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Kamal Khan Vs. Nizamuddin - Court Judgment

LegalCrystal Citation
CourtAllahabad
Decided On
Judge
Reported inAIR1923All123; 71Ind.Cas.412
AppellantKamal Khan
RespondentNizamuddin
Excerpt:
negotiable instruments act (xx vi of 1881), section 87 - pro-note--alteration of name originally written--material alteration. - interpretation of statutes definition clause: [markandey katju & h.l. dattu, jj] meaning given to an expression in one statute cannot be applied to another statute. - 240 and carried interest at a rate amounting to something like rs......that the pro-note was not executed in favour of the plaintiff, kamal khan, but in the name of one alam khan and that the pro-note has been altered by changing 'alam khan' into 'kamal khan'. the first court decreed the suit, but, on appeal, the learned district judge found as a fact that the pro-note was originally written in favour of 'alam khan' and that name has been altered into 'kamal khan' and he held that this was a material alteration within the meaning of section 87 of the negotiable instruments act such as would render the promissory-note void. we must accept the finding of fact, namely, that originally the name 'alam khan' was written on the pro-note and that it has been changed into 'kamal khan' and we hold that, as a matter of law, such alteration is a material alteration.....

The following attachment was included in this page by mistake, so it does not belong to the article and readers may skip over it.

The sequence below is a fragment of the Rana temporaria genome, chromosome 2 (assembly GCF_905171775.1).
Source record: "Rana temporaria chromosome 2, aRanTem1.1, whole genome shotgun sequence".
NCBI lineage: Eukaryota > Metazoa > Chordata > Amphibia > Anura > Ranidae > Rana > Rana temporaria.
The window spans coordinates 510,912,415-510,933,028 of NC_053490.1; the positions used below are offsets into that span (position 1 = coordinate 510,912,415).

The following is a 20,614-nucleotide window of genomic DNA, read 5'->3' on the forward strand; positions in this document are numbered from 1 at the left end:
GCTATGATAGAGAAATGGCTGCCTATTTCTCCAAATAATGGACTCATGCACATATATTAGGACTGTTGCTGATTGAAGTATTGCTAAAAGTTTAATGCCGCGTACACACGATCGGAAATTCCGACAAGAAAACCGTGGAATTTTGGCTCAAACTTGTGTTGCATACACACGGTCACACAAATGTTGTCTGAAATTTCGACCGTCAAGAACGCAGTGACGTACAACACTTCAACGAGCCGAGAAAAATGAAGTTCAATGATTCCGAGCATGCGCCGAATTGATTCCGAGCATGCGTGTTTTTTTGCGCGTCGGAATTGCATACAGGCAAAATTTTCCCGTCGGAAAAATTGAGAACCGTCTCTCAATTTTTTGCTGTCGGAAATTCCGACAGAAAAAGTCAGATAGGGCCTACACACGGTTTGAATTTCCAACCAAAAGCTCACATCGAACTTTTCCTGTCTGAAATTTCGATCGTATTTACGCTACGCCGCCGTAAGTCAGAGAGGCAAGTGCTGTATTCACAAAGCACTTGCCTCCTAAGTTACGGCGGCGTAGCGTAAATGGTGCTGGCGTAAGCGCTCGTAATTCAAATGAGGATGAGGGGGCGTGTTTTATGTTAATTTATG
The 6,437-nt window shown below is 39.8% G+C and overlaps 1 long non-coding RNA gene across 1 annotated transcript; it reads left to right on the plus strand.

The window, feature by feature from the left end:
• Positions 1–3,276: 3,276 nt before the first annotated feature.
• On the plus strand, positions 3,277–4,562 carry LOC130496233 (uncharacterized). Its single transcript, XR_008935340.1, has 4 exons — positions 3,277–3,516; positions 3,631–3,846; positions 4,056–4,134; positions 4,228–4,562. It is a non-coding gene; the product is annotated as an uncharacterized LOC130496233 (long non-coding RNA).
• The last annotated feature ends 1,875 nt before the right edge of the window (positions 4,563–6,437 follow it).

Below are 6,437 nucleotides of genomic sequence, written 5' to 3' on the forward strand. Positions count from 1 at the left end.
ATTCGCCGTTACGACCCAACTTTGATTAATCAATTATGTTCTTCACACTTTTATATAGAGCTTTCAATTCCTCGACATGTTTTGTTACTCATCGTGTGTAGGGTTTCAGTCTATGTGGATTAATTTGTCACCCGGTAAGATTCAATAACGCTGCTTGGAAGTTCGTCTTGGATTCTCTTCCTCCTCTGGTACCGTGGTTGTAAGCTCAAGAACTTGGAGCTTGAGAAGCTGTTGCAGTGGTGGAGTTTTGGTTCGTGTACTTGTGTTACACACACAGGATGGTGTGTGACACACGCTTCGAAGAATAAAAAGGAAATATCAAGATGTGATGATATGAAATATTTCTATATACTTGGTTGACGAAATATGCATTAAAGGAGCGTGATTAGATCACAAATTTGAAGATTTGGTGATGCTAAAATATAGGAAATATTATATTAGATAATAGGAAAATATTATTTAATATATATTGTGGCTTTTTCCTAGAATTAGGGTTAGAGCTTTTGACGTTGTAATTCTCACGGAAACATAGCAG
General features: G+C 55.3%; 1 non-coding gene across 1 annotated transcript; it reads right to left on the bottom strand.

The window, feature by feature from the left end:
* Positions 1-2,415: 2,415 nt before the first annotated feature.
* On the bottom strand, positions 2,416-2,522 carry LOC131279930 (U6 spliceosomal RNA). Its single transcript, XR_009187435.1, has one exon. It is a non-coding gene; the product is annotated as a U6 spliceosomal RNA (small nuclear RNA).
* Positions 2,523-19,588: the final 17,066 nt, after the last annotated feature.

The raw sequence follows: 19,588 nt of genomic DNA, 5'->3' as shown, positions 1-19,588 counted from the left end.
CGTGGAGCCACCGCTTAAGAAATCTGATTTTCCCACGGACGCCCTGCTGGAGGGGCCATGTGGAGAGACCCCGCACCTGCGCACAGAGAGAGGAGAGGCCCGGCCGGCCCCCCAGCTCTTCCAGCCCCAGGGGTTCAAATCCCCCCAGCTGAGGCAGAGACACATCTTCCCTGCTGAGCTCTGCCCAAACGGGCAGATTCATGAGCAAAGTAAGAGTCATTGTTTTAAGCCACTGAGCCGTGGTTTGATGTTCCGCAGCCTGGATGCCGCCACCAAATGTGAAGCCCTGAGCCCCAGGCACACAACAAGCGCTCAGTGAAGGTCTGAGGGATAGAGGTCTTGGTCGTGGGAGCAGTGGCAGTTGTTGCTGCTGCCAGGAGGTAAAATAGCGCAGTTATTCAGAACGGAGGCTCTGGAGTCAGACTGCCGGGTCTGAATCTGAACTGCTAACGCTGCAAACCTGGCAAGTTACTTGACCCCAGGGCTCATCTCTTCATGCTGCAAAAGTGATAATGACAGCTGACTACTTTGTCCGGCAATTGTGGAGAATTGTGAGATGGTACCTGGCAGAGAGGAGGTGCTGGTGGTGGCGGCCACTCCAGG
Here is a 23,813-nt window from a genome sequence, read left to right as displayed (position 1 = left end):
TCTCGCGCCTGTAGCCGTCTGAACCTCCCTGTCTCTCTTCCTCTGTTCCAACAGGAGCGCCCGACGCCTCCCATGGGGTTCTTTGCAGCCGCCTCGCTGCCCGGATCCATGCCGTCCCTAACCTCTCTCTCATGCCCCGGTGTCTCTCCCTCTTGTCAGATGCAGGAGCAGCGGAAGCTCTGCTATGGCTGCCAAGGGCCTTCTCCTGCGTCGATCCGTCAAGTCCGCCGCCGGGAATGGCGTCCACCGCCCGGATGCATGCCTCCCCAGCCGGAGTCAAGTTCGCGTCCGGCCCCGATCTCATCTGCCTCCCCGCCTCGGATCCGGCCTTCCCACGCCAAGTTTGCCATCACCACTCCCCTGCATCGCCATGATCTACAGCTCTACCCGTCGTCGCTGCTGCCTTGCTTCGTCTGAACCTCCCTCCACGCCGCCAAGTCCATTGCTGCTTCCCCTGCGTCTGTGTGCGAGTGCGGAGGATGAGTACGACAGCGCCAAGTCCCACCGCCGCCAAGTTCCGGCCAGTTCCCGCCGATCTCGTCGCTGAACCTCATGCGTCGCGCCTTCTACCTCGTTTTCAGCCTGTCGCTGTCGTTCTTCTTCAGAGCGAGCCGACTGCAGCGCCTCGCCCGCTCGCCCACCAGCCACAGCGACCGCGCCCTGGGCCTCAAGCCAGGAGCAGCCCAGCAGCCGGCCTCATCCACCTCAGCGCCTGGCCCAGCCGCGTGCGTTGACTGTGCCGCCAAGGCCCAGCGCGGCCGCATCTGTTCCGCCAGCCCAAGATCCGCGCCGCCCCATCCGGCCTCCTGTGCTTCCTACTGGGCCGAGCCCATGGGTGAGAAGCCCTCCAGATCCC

Judgment:

1. This appeal arises out of a suit brought by Kamal Khan on a pro-note executed by Nizamuddin and Khairati. The pro-note is dated the nth January 1918 for a sum of Rs. 240 and carried interest at a rate amounting to something like Rs. 150 per cent, per annum.

2. The defence to the suit was that the pro-note was not executed in favour of the plaintiff, Kamal Khan, but in the name of one Alam Khan and that the pro-note has been altered by changing 'Alam Khan' into 'Kamal Khan'. The First Court decreed the suit, but, on appeal, the learned District Judge found as a fact that the pro-note was originally written in favour of 'Alam Khan' and that name has been altered into 'Kamal Khan' and he held that this was a material alteration within the meaning of Section 87 of the Negotiable Instruments Act such as would render the promissory-note void. We must accept the finding of fact, namely, that originally the name 'Alam Khan' was written on the pro-note and that it has been changed into 'Kamal Khan' and we hold that, as a matter of law, such alteration is a material alteration within the meaning of Section 87 of the Negotiable Instruments Act. The result is that the appeal fails and is dismissed with costs.


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